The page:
Current as of August 2015
In certain circumstances, GST on a taxable supply of property can be calculated by using what is called the “margin scheme”.
Under the margin scheme, the GST payable is calculated on the “margin” on the sale, rather than the total sale proceeds. The margin is the generally the excess of the sale price over the purchase price or, if the property was acquired before 1 July 2000, its value at that date.
Where the margin scheme is elected, the purchaser is not entitled to an input tax credit in respect of the purchase. Accordingly, there is usually little benefit in using the margin scheme where the purchaser is registered for GST and would otherwise be entitled to a full input tax credit. Where the purchaser is not registered for GST (eg. a private individual) or a person making input taxed supplies, there are likely to be significant benefits in using the margin scheme to reduce the amount of GST on the purchase.
Whether the margin scheme is applied or not will sometimes be determined by stamp duty considerations. As stamp duty will apply to the GST inclusive consideration for a sale of property, the application of the margin scheme to reduce the amount of the GST payable may produce significant stamp duty benefits also.
The margin scheme can’t be applied if the property was acquired under a taxable supply on which the GST was worked out without using the margin scheme. The rationale for this exclusion is that without it, you would have been entitled to an input tax credit on the purchase, and should therefore not be entitled to further relief by way of the margin scheme.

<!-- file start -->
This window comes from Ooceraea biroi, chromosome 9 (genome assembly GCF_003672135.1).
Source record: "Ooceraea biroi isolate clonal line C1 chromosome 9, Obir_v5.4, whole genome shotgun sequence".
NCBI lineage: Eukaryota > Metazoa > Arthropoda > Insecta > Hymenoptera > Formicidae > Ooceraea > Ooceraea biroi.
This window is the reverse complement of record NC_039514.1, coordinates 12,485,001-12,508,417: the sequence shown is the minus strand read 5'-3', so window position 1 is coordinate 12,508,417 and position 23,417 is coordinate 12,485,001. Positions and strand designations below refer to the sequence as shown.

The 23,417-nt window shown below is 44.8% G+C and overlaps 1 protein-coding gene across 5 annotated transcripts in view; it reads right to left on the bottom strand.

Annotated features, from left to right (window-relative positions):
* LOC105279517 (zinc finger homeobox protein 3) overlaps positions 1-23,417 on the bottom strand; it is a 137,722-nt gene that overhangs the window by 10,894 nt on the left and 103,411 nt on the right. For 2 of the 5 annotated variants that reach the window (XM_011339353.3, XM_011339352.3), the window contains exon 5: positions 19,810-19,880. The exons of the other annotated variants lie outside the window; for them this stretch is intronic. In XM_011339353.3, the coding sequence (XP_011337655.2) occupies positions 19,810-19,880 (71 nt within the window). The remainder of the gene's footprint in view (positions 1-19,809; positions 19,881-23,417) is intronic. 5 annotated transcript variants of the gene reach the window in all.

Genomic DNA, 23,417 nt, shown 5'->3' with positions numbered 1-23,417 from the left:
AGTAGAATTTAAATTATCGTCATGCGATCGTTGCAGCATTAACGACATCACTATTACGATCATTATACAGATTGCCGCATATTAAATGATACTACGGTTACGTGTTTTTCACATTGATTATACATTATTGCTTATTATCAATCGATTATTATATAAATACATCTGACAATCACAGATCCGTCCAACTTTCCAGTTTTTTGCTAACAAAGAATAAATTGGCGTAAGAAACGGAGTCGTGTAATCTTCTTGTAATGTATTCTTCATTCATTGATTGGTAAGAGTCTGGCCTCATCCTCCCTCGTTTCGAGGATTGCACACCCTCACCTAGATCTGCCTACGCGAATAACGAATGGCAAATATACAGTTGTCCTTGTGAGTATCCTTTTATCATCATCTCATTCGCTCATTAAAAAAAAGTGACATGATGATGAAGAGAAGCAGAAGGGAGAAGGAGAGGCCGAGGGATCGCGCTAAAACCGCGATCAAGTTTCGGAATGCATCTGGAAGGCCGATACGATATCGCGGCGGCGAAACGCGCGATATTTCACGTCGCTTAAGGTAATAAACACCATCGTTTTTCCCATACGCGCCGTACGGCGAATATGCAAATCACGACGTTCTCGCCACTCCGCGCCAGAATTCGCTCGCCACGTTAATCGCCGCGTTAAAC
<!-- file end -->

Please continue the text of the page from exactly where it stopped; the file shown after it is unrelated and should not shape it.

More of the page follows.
There are a number of other exclusions with a similar rationale, including where:
- you acquired the property by inheritance, and the deceased had acquired it through a supply that wasn’t eligible for the margin scheme
- you acquired the property from another GST group member, and the last supply of the property from a non-group member had been ineligible for the margin scheme
- you acquired the property from a joint venture in which you were a participant, and the operator had acquired it through a supply that was ineligible for the margin scheme
- you acquired it as a GST free supply of a going concern, a farm, or subdivided land from an entity that was registered or required to be registered for GST, and that entity had acquired it through a taxable supply on which GST was worked out without applying the margin scheme.
The margin scheme can only apply if both parties to the sale agree to its application. The agreement must be made on or before the supply is made. This is achieved by ensuring that the appropriate box in the sale contract is ticked to clearly show that the margin scheme is to be used.
If you are planning to sell your property, and the above relates to you, please don’t hesitate to contact us.
This newsletter has been produced by Stanley & Williamson as a service to its clients and associates. The information contained in the newsletter is of general comment only and is not intended to be advice on any particular matter. Before acting on any areas contained in this newsletter, it is imperative you seek specific advice relating to your particular circumstances. Liability limited by a scheme approved under Professional Standards legislation.